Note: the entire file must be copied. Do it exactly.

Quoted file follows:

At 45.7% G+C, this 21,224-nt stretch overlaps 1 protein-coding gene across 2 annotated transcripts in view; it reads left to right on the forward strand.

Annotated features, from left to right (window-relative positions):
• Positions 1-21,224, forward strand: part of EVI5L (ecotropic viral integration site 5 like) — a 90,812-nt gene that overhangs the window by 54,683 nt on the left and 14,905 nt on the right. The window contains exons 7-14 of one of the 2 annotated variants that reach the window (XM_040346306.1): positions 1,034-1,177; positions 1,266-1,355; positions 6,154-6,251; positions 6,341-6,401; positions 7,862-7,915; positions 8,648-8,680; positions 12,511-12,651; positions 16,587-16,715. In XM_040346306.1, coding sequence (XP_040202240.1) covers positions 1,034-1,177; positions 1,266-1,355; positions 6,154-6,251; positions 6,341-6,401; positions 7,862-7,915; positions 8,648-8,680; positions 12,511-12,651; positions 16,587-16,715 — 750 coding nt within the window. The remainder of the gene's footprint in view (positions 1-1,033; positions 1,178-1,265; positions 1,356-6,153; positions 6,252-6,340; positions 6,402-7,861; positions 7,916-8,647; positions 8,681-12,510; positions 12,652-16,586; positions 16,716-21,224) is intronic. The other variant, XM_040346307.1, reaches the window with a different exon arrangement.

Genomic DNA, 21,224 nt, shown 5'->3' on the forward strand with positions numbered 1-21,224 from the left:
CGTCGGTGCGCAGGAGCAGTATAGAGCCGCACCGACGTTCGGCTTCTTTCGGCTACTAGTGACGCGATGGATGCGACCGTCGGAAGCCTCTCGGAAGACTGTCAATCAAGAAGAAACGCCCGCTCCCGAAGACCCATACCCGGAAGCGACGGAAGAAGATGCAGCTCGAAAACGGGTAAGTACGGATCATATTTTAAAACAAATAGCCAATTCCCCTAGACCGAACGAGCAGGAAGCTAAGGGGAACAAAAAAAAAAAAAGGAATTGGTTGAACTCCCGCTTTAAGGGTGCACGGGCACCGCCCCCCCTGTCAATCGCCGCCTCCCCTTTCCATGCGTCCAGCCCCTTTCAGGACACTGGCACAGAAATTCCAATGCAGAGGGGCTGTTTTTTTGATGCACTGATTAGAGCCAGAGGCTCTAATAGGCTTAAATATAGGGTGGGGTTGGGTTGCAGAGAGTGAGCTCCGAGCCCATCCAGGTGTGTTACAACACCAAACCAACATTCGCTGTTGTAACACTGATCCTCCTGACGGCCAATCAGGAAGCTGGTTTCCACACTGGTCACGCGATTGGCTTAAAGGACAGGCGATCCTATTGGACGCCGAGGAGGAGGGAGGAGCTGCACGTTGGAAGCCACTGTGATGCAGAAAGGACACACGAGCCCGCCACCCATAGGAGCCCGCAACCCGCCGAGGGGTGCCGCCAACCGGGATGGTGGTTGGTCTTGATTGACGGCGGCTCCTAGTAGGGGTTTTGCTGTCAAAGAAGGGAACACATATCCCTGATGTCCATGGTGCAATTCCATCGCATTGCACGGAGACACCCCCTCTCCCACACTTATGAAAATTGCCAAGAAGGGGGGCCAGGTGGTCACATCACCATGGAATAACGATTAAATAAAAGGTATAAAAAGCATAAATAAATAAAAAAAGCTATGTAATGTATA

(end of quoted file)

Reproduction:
At 45.7% G+C, this 21,224-nt stretch overlaps 1 protein-coding gene across 2 annotated transcripts in view; it reads left to right on the forward strand.

Annotated features, from left to right (window-relative positions):
• Positions 1-21,224, forward strand: part of EVI5L (ecotropic viral integration site 5 like) — a 90,812-nt gene that overhangs the window by 54,683 nt on the left and 14,905 nt on the right. The window contains exons 7-14 of one of the 2 annotated variants that reach the window (XM_040346306.1): positions 1,034-1,177; positions 1,266-1,355; positions 6,154-6,251; positions 6,341-6,401; positions 7,862-7,915; positions 8,648-8,680; positions 12,511-12,651; positions 16,587-16,715. In XM_040346306.1, coding sequence (XP_040202240.1) covers positions 1,034-1,177; positions 1,266-1,355; positions 6,154-6,251; positions 6,341-6,401; positions 7,862-7,915; positions 8,648-8,680; positions 12,511-12,651; positions 16,587-16,715 — 750 coding nt within the window. The remainder of the gene's footprint in view (positions 1-1,033; positions 1,178-1,265; positions 1,356-6,153; positions 6,252-6,340; positions 6,402-7,861; positions 7,916-8,647; positions 8,681-12,510; positions 12,652-16,586; positions 16,716-21,224) is intronic. The other variant, XM_040346307.1, reaches the window with a different exon arrangement.

Genomic DNA, 21,224 nt, shown 5'->3' on the forward strand with positions numbered 1-21,224 from the left:
CGTCGGTGCGCAGGAGCAGTATAGAGCCGCACCGACGTTCGGCTTCTTTCGGCTACTAGTGACGCGATGGATGCGACCGTCGGAAGCCTCTCGGAAGACTGTCAATCAAGAAGAAACGCCCGCTCCCGAAGACCCATACCCGGAAGCGACGGAAGAAGATGCAGCTCGAAAACGGGTAAGTACGGATCATATTTTAAAACAAATAGCCAATTCCCCTAGACCGAACGAGCAGGAAGCTAAGGGGAACAAAAAAAAAAAAAGGAATTGGTTGAACTCCCGCTTTAAGGGTGCACGGGCACCGCCCCCCCTGTCAATCGCCGCCTCCCCTTTCCATGCGTCCAGCCCCTTTCAGGACACTGGCACAGAAATTCCAATGCAGAGGGGCTGTTTTTTTGATGCACTGATTAGAGCCAGAGGCTCTAATAGGCTTAAATATAGGGTGGGGTTGGGTTGCAGAGAGTGAGCTCCGAGCCCATCCAGGTGTGTTACAACACCAAACCAACATTCGCTGTTGTAACACTGATCCTCCTGACGGCCAATCAGGAAGCTGGTTTCCACACTGGTCACGCGATTGGCTTAAAGGACAGGCGATCCTATTGGACGCCGAGGAGGAGGGAGGAGCTGCACGTTGGAAGCCACTGTGATGCAGAAAGGACACACGAGCCCGCCACCCATAGGAGCCCGCAACCCGCCGAGGGGTGCCGCCAACCGGGATGGTGGTTGGTCTTGATTGACGGCGGCTCCTAGTAGGGGTTTTGCTGTCAAAGAAGGGAACACATATCCCTGATGTCCATGGTGCAATTCCATCGCATTGCACGGAGACACCCCCTCTCCCACACTTATGAAAATTGCCAAGAAGGGGGGCCAGGTGGTCACATCACCATGGAATAACGATTAAATAAAAGGTATAAAAAGCATAAATAAATAAAAAAAGCTATGTAATGTATA